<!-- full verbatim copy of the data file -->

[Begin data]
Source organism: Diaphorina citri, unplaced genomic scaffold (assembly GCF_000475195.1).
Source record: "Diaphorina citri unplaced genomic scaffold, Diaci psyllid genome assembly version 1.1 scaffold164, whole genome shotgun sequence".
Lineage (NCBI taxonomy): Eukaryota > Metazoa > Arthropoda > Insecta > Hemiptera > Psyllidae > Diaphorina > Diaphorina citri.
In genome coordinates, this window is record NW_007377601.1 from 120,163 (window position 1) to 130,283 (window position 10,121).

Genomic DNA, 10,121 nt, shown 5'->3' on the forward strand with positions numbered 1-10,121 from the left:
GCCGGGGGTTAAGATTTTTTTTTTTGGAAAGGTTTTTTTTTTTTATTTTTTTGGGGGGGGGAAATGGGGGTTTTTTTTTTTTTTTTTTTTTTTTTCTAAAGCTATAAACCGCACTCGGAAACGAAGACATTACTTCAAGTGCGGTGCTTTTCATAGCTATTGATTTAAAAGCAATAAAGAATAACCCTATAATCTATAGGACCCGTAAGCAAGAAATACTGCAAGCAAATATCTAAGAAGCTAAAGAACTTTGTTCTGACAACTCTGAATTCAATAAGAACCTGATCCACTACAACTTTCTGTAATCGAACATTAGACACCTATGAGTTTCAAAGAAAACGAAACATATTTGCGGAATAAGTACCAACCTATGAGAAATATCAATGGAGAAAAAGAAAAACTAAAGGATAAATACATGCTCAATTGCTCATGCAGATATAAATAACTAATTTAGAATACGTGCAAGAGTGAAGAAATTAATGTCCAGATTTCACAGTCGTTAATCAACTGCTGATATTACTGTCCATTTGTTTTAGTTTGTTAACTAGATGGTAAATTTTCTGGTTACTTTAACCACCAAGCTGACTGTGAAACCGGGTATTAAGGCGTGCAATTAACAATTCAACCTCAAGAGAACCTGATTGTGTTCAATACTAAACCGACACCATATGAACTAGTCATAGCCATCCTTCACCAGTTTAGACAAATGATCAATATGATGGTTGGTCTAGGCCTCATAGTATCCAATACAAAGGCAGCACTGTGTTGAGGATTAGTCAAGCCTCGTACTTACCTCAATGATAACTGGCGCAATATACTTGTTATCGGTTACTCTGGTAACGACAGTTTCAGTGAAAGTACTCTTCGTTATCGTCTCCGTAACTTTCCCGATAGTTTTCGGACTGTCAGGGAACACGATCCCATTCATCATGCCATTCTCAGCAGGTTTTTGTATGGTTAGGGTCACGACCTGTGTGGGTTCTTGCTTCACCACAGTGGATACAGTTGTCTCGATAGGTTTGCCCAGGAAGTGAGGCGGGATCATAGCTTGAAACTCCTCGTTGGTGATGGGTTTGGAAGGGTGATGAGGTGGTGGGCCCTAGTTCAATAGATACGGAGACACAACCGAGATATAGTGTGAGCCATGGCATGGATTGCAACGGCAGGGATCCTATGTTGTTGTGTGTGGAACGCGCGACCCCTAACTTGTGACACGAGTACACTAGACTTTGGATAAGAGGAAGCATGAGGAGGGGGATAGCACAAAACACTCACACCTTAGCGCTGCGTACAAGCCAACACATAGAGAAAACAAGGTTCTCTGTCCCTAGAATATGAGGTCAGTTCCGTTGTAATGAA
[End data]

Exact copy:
Source organism: Diaphorina citri, unplaced genomic scaffold (assembly GCF_000475195.1).
Source record: "Diaphorina citri unplaced genomic scaffold, Diaci psyllid genome assembly version 1.1 scaffold164, whole genome shotgun sequence".
Lineage (NCBI taxonomy): Eukaryota > Metazoa > Arthropoda > Insecta > Hemiptera > Psyllidae > Diaphorina > Diaphorina citri.
In genome coordinates, this window is record NW_007377601.1 from 120,163 (window position 1) to 130,283 (window position 10,121).

Genomic DNA, 10,121 nt, shown 5'->3' on the forward strand with positions numbered 1-10,121 from the left:
GCCGGGGGTTAAGATTTTTTTTTTTGGAAAGGTTTTTTTTTTTTATTTTTTTGGGGGGGGGAAATGGGGGTTTTTTTTTTTTTTTTTTTTTTTTTCTAAAGCTATAAACCGCACTCGGAAACGAAGACATTACTTCAAGTGCGGTGCTTTTCATAGCTATTGATTTAAAAGCAATAAAGAATAACCCTATAATCTATAGGACCCGTAAGCAAGAAATACTGCAAGCAAATATCTAAGAAGCTAAAGAACTTTGTTCTGACAACTCTGAATTCAATAAGAACCTGATCCACTACAACTTTCTGTAATCGAACATTAGACACCTATGAGTTTCAAAGAAAACGAAACATATTTGCGGAATAAGTACCAACCTATGAGAAATATCAATGGAGAAAAAGAAAAACTAAAGGATAAATACATGCTCAATTGCTCATGCAGATATAAATAACTAATTTAGAATACGTGCAAGAGTGAAGAAATTAATGTCCAGATTTCACAGTCGTTAATCAACTGCTGATATTACTGTCCATTTGTTTTAGTTTGTTAACTAGATGGTAAATTTTCTGGTTACTTTAACCACCAAGCTGACTGTGAAACCGGGTATTAAGGCGTGCAATTAACAATTCAACCTCAAGAGAACCTGATTGTGTTCAATACTAAACCGACACCATATGAACTAGTCATAGCCATCCTTCACCAGTTTAGACAAATGATCAATATGATGGTTGGTCTAGGCCTCATAGTATCCAATACAAAGGCAGCACTGTGTTGAGGATTAGTCAAGCCTCGTACTTACCTCAATGATAACTGGCGCAATATACTTGTTATCGGTTACTCTGGTAACGACAGTTTCAGTGAAAGTACTCTTCGTTATCGTCTCCGTAACTTTCCCGATAGTTTTCGGACTGTCAGGGAACACGATCCCATTCATCATGCCATTCTCAGCAGGTTTTTGTATGGTTAGGGTCACGACCTGTGTGGGTTCTTGCTTCACCACAGTGGATACAGTTGTCTCGATAGGTTTGCCCAGGAAGTGAGGCGGGATCATAGCTTGAAACTCCTCGTTGGTGATGGGTTTGGAAGGGTGATGAGGTGGTGGGCCCTAGTTCAATAGATACGGAGACACAACCGAGATATAGTGTGAGCCATGGCATGGATTGCAACGGCAGGGATCCTATGTTGTTGTGTGTGGAACGCGCGACCCCTAACTTGTGACACGAGTACACTAGACTTTGGATAAGAGGAAGCATGAGGAGGGGGATAGCACAAAACACTCACACCTTAGCGCTGCGTACAAGCCAACACATAGAGAAAACAAGGTTCTCTGTCCCTAGAATATGAGGTCAGTTCCGTTGTAATGAA